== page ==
How saying 'intifada' spooks Israel

How saying 'intifada' spooks Israel
Palestinian uprisings against Israeli occupation usually means a period of decline for the Jewish state's economy.
4 min read
24 November, 2014
A third intifada would prove disastrous for already struggling Israeli retailers[AFP-Getty]

Following the fatal attack on a west Jerusalem synagogue last Tuesday, an Israeli radio anchor made an alarming introductory speech to his morning show.

"This is what the Israeli economy is missing - chaos and indications of a third intifada led by Arabs," he cried out in Hebrew. He, and many other media figures, have been lamenting about the continued decline of the Israeli economy.

Intifada is a word fraught with potential calamities for the Israeli economy. It is also a term that has been frequently employed by media figures in Israel to describe a pattern of attacks on Jewish targets that have taken place over the past two weeks in Jerusalem by Palestinian men.

It also hints at an inability of the Israeli military to put a lid on tensions in the occupied Palestinian territories, an environment that is reaching a point of popular rebellion against the occupation.

Economic downturn

Meanwhile the Israeli economy continues to decline, shrinking 0.4 percent during the third quarter this year.

The Palestinian intellectual, Antoine Shalhat, said that a deteriorating security situation in Jerusalem or Palestinian towns in Israel could lead to a disaster for the Israeli economy. Following months of decline, the economy would not be able to cope with the several consecutive blows that would doubtlessly arise from an intifada.

Describing recent security breaches in Jerusalem as an intifada creates fear among nervous investors, said Shalhat, and will simply serve to further batter an already contracting Israeli real estate market, which relies on security in Israeli towns and cities to thrive.

Hebrew-language business supplements, The Marker and ClickList have both published several reports that indicate a disaster for the country's economy if the present state of chaos is allowed to continue in urban areas under Israeli control.

     Intifada is a word fraught with potential calamities for the Israeli economy.

When the Second Intifada reached its peak in 2004, the GDP of Israel stood at $100 billion. In 2008, when the security situation for Israel had improved, the economy increased to nearly $175 billion and by the end of 2013, GDP had shot up to $291 billion.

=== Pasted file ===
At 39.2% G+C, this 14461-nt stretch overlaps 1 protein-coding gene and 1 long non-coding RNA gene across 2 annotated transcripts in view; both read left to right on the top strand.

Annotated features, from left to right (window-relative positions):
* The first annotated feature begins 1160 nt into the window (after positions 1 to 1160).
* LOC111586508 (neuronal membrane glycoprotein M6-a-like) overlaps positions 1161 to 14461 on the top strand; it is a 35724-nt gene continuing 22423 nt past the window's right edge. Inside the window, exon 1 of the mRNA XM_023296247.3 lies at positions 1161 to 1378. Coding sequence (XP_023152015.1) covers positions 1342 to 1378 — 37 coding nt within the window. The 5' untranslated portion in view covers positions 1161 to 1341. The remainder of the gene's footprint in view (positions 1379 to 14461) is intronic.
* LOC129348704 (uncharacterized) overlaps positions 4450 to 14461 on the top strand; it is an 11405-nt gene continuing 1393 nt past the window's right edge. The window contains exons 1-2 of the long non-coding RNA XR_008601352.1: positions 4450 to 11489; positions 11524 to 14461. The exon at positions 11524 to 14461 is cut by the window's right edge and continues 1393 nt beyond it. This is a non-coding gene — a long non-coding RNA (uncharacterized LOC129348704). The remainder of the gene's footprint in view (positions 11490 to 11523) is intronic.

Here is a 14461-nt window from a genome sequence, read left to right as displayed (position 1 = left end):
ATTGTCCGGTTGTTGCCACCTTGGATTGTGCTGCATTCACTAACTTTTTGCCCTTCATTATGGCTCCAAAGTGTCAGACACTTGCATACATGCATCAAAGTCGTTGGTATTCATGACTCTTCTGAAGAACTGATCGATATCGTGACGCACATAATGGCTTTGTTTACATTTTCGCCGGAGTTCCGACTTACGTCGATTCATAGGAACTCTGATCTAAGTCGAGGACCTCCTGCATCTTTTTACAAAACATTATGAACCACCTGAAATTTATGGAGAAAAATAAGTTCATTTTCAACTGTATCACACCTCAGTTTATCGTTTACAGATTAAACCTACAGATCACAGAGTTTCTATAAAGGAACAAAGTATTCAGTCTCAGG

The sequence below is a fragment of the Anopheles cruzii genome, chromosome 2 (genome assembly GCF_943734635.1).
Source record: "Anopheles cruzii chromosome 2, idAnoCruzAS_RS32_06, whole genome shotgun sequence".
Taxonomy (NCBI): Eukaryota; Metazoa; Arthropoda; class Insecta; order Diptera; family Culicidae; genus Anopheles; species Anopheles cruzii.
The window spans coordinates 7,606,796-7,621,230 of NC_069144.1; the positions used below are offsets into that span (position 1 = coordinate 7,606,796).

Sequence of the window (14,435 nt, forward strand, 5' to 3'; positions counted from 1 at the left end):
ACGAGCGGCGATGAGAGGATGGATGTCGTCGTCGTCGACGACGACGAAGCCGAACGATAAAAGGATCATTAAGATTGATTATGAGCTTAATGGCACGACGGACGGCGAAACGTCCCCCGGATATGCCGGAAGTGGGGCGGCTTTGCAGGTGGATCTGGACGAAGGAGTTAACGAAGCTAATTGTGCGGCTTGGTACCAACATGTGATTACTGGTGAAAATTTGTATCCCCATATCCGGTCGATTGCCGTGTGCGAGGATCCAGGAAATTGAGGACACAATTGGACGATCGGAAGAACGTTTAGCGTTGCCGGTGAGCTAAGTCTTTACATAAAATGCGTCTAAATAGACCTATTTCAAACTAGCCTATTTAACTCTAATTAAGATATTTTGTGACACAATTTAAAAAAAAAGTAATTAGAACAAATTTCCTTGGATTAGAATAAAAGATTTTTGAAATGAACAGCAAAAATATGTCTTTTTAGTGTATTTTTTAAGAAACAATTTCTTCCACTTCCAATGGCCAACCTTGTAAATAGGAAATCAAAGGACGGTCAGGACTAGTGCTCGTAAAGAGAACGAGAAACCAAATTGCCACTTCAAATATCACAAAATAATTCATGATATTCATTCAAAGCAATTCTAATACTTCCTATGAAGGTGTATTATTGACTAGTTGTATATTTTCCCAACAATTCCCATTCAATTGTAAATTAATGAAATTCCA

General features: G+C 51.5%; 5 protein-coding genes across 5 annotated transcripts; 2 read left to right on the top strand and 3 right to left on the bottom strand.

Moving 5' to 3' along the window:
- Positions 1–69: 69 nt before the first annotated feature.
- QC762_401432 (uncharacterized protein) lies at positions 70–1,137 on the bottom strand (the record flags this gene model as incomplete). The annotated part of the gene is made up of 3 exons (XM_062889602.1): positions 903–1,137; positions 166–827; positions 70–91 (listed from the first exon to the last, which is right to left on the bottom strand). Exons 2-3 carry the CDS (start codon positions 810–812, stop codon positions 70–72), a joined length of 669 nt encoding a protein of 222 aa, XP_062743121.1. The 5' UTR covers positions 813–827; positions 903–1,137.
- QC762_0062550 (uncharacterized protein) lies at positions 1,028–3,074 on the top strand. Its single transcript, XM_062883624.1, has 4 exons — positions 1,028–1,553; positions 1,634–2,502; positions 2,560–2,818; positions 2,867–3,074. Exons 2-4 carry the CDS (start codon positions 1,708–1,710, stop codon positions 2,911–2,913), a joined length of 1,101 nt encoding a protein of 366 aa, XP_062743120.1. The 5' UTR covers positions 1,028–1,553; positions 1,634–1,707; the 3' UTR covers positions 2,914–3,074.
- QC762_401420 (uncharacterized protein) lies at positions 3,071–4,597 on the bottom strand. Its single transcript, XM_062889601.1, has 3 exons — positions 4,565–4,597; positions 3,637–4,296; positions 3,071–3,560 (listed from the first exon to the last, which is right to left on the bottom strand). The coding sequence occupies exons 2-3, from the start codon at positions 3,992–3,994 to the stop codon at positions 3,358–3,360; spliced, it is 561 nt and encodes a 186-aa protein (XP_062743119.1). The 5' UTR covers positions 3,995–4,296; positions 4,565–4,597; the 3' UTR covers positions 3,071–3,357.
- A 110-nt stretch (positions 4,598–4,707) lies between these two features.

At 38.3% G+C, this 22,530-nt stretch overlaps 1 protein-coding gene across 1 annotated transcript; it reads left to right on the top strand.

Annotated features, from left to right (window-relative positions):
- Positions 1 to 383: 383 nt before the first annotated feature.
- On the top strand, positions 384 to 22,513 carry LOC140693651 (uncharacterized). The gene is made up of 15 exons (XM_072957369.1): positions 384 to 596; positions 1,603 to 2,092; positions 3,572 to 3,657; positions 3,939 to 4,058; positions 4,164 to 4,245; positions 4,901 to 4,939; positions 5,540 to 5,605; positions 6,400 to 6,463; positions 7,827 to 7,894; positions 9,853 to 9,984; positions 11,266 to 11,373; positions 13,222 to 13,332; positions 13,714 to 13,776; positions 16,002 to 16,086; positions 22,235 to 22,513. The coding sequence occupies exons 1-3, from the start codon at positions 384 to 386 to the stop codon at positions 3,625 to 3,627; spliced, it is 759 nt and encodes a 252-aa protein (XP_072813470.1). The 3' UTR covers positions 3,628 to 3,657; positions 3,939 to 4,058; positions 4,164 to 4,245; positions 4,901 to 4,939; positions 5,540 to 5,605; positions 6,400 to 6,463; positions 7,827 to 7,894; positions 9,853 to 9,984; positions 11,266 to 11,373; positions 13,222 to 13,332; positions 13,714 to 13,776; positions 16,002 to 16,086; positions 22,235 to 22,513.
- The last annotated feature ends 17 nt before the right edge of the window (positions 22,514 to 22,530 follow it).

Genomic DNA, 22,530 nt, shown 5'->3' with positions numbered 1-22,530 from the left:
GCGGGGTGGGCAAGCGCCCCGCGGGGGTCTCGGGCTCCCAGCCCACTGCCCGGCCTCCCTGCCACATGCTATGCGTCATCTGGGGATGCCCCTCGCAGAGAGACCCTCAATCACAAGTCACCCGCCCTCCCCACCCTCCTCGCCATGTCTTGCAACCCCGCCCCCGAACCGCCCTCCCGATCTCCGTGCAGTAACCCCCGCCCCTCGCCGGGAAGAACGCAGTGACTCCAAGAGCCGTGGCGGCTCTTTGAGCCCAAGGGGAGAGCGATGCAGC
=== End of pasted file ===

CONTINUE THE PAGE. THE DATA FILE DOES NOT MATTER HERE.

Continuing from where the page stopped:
Uncontrollable losses

Meanwhile, the government is dumbfounded by the Israeli economy's sudden turn in fortunes this year.

"There is a big recession in the Israeli economy and the ministries of economy and finance or the Bank of Israel are unable to control it," Shalhat said.

"This recession coincided with the war on the Gaza Strip, which stripped the occupation of a great deal of its economic intactness. The Israeli shekel is also greatly deteriorating, and has depreciated by more than 10 percent against the US dollar."

According to the Bank of Israel, on 19 November the US dollar was worth 3.83 shekels. In June, you could exchange the dollar for just 3.4 shekels.

Economist Muhannad Akel said that tensions in the occupied cities, especially Jerusalem, in addition to the situation in Gaza, could bring the Israeli economy to its knees.

"Presently, we cannot come out with figures about the losses to the Israeli economy as a result of the tensions," he said. "Indications on the ground, however, point to a notable recession registered in consumers' purchasing power, while there are no new [significant] investments into the Israeli market compared with the same period last year.

"Today, the interior cities of Israel are witnessing attacks by Palestinians who are using vehicles, stabbing and choking to defend themselves. These individual operations have decreased greatly the movement of consumers in the markets."

Muein Abu Nassar, of the International Centre of Middle East Political and Economic Studies, says attacks on Israelis have been described as an "intifada" since Palestinian–Israeli talks broke down in April.

Market fears

Since then, Binyamin Netanyahu's government has feared the collapse of security in the West Bank and Gaza. They were right to be concerned.

"The occupation don't seem to know where the next blow will come from," said Abu Nassar. "Therefore, it concluded that the increase in the pace of violence in the interior areas is indeed an intifada. The media describe it as such, and the Israeli economy was the first casualty of this description."

     Binyamin Netanyahu’s government have feared the collapse of security in the West Bank and Gaza.

Despite the frightened rhetoric in Israeli media, Abu Nassar does not believe that we have reached the point where the instability in Israel and the occupied territories can be described as an intifada.

That is not to say that a new form of revolution against the occupation, led by Palestinians in Israel, is not possible, and might even be imminent.  

"I expect the economic effects to bring down Netanyahu's government and this will hit both the Israeli public and private sectors," he said.

According to figures from Israel's Central Bureau of Statistics, the annual economic growth rate during the Second Intifada did not exceed 2.5 percent between 2000 and 2006.

In Shalhat's view, the Israeli army will never be able to completely stop attacks by Palestinians in the interior cities.

The number of Israelis killed in attacks by Palestinians in the past three months exceeds the number of casualties during the past two years, he adds. The Israeli occupation relies on stability and its military prowess for economic growth.

Despite the Israeli government's efforts to downplay these attacks, Shalhat says, the economic figures tell a truth of how fragile Israel really is.

This article is an edited translation from our Arabic edition.